It’s not clear from the ABI report which companies benefited the most from the market-share shift. But it wasn’t just Google. According to one report, Google is expected to sell about 4 million Nexus 7s by the end of this year, but that’s somewhat fewer than some analysts expected.

Amazon says Kindle sales are strong, but it’s not providing specific figures to prove it. A report from Pacific Crest Securities says it’s likely to pick up a bit of market share in the fourth quarter, but not much.

The big losers are clearly every other tablet, including those running Windows–though that, too, could change if Microsoft’s new Surface tablet takes off.

Now, Apple’s share decline may well reverse in the current quarter, the first full one for the iPad Mini and other new iPad models, squarely in the heart of the holiday shopping season. And of course, it’s far better for Apple to cannibalize its own products than let others do it.

Problem is, it’s too late, at least for the moment. Now, rivals are eating some of Apple’s lunch, too.

Will Google Dodge An FTC Antitrust Bullet?

Image representing Google as depicted in Crunc...

From my Forbes.com blog The New Persuaders:

The Federal Trade Commission‘s antitrust investigation of Google is about to come to a head, by most accounts. But it’s a complex case touching on several aspects of antitrust law and whether Google’s search and other activities violate any of them, and the implications for Google, its investors, and Internet users could be huge.

Two attorneys intimately aware of the case provided contrasting views at a webinar this morning conducted by the investment firm International Strategy & Investment and its senior managing director Bill WhymanGary Reback is an antitrust lawyer most famous for representing Netscape in its antitrust case against Microsoft in the 1990s. He now represents several vertical-search companies, such as NexTag, that have complained about Google practices. Geoffrey Manne is a lecturer in law at Lewis & Clark Law School and executive director of the International Center for Law & Economics,which receives financial support from Google and other companies. He has written extensively about his belief that there is no strong antitrust case against Google.

The main takeaway: Despite a Bloomberg story last week that said the FTC was wavering and unlikely to attack Google’s core search business–and another today that repeats that assertion–there’s no agreement by the two sides on what the FTC will end up doing. Reback seemed to acknowledge that Google might find a way to maneuver politically around the FTC to avoid a full-scale assault on the way it conducts its search business. But he also noted that the European Union is closely watching the outcome and may act on its own if the FTC does nothing more than a settlement on the more minor issues.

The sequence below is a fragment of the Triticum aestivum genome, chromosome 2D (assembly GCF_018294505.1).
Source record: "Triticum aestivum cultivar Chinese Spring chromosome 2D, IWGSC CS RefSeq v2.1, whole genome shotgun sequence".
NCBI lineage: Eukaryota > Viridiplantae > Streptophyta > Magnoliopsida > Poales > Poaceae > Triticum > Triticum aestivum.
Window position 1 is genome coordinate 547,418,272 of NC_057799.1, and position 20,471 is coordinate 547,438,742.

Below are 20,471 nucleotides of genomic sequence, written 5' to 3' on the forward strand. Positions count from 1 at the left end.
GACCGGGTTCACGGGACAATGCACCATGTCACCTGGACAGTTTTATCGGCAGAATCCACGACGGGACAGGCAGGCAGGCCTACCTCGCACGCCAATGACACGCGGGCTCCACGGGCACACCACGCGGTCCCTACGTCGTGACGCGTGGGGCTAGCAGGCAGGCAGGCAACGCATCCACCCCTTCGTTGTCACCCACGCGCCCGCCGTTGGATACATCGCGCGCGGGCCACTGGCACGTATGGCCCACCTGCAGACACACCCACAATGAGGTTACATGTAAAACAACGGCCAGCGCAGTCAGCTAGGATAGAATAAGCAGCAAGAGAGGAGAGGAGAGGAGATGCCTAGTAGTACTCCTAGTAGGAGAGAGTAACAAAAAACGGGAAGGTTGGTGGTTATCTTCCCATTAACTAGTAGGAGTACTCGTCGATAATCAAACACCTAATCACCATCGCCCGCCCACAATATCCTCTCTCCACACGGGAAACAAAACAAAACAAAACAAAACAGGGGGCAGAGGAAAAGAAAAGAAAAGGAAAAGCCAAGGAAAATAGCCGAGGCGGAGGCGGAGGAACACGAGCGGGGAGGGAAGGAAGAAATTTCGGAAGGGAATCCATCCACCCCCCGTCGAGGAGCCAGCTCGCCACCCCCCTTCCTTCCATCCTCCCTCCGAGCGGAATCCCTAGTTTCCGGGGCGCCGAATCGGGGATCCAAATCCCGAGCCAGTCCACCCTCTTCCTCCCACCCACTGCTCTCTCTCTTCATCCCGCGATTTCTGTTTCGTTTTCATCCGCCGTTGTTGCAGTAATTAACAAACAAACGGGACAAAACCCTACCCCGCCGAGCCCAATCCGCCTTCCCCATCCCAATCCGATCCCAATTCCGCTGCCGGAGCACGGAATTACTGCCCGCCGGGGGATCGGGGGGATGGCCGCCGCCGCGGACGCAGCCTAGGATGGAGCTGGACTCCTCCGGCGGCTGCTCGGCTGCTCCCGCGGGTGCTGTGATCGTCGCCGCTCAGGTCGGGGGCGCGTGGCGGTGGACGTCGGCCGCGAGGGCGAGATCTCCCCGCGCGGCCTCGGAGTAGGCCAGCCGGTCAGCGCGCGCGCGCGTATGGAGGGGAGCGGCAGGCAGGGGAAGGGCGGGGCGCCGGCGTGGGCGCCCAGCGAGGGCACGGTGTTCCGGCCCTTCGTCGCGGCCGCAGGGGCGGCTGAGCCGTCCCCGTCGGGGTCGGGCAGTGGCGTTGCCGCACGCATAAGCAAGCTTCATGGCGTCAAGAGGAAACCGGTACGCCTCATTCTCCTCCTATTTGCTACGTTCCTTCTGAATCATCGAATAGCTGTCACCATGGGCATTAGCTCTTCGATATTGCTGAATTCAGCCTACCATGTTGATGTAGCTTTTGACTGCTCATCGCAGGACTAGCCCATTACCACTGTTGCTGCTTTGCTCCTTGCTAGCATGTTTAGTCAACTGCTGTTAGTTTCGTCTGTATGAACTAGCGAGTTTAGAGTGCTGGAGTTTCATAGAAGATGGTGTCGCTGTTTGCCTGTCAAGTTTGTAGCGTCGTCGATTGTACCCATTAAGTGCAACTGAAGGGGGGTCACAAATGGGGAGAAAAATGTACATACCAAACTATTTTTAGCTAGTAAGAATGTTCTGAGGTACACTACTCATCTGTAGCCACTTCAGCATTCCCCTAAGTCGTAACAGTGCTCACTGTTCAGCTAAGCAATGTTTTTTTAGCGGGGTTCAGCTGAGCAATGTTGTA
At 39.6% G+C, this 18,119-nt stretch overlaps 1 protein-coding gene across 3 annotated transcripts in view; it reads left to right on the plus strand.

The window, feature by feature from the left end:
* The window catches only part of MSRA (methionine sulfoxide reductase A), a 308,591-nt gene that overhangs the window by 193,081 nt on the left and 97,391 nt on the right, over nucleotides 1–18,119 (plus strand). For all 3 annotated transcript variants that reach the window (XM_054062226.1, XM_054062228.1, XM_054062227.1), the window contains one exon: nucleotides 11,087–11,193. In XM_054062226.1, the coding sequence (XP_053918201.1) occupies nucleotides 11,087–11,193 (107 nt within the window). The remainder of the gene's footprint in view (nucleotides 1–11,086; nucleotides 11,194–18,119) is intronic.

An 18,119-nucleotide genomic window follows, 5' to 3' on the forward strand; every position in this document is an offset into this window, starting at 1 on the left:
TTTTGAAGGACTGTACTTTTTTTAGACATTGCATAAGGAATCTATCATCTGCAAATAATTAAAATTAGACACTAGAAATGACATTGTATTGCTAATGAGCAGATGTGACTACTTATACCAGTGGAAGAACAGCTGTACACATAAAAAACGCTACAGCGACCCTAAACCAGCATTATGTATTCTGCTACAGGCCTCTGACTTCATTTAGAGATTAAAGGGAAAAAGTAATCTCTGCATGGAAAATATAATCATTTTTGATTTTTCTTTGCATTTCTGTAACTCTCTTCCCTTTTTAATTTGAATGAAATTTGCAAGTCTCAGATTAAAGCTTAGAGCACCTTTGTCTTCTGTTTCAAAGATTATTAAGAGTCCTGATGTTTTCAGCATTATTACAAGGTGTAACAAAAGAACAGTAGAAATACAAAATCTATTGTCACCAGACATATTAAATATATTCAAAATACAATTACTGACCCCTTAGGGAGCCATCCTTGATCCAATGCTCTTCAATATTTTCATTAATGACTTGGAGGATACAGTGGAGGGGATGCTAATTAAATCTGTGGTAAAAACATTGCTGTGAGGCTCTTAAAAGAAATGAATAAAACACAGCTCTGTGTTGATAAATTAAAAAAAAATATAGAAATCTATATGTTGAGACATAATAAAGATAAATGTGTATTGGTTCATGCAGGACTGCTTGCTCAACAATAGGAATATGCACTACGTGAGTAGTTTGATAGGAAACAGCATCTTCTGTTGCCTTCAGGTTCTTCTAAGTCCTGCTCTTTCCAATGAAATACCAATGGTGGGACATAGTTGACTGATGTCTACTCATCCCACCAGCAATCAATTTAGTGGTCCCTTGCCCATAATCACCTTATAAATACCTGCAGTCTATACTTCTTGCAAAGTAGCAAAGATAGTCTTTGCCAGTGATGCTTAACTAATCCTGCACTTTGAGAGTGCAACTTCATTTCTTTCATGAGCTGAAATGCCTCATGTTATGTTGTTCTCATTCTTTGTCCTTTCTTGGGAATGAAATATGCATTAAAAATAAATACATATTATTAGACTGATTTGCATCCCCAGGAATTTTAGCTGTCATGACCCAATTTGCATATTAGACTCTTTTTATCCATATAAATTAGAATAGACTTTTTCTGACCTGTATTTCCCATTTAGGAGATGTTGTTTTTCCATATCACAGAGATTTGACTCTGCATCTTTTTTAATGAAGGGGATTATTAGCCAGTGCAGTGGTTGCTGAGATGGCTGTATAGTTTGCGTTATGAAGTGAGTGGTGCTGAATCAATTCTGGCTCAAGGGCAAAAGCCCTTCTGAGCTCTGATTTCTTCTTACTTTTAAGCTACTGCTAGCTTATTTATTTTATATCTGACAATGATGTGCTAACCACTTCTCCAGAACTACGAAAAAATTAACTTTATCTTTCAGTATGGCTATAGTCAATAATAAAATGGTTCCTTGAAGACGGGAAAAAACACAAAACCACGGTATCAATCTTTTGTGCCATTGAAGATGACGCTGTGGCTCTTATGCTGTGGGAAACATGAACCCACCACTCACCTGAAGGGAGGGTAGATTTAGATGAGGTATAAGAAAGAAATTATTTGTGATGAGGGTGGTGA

One key point on timing: Press reports say there’s a Dec. 3 meeting between FTC Chairman Jon Leibowitz & EU Competition Commissioner Joaquin Almunia. What’s more, Leibowitz is expected to leave for private practice around the end of the year, so that could affect the case one way or another. And if it means anything, Bloomberg says Google CEO Larry Page met with the FTC today. …

Read the complete post at The New Persuaders.

Will The iPad Mini Kill Off All Of Apple’s Other Tablets?

From my Forbes.com blog The New Persuaders:

When Apple’s iPad mini debuted on Oct. 23, reviews were generally positive but a bit muted: What, no Retina display? And why is it so expensive?

But now, after a week or two of playing with it, some of the most prominent reviewers of Apple gear are never going back. Never going back, that is, to their bigger iPads.

From SplatF’s Dan Frommer:

My take after spending a bunch of the weekend with the iPad mini: This is the real iPad… The best thing about the iPad mini is its weight — it’s almost effortless to use, and that’s a big difference. … I feel more confident holding the iPad mini, which means I’m more likely to use it in more places — the whole point of an iPad.

From The Verge’s Joshua Topolsky:

There’s no tablet in this size range that’s as beautifully constructed, works as flawlessly, or has such an incredible software selection. … The iPad mini hasn’t wrapped up the “cheapest tablet” market by any stretch of the imagination. But the “best small tablet” market? Consider it captured.

From Daring Fireball’s John Gruber:

If the Mini had a retina display, I’d switch from the iPad 3 in a heartbeat. As it stands, I’m going to switch anyway. Going non-retina is a particularly bitter pill for me, but I like the iPad Mini’s size and weight so much that I’m going to swallow it.

From The Wirecutter’s Seamus Bellamy and Brian Lam:

The iPad mini is the best tablet to get and lets be honest, it’s way better than the full sized iPad for nearly everyone. I’d even go so far as to say that the full sized iPad is plain obscene after using the mini. … This isn’t just jive talk. I put my iPad on ebay (pls. bid but not too high because you should really buy a mini) and ordered a fully loaded iPad mini for myself.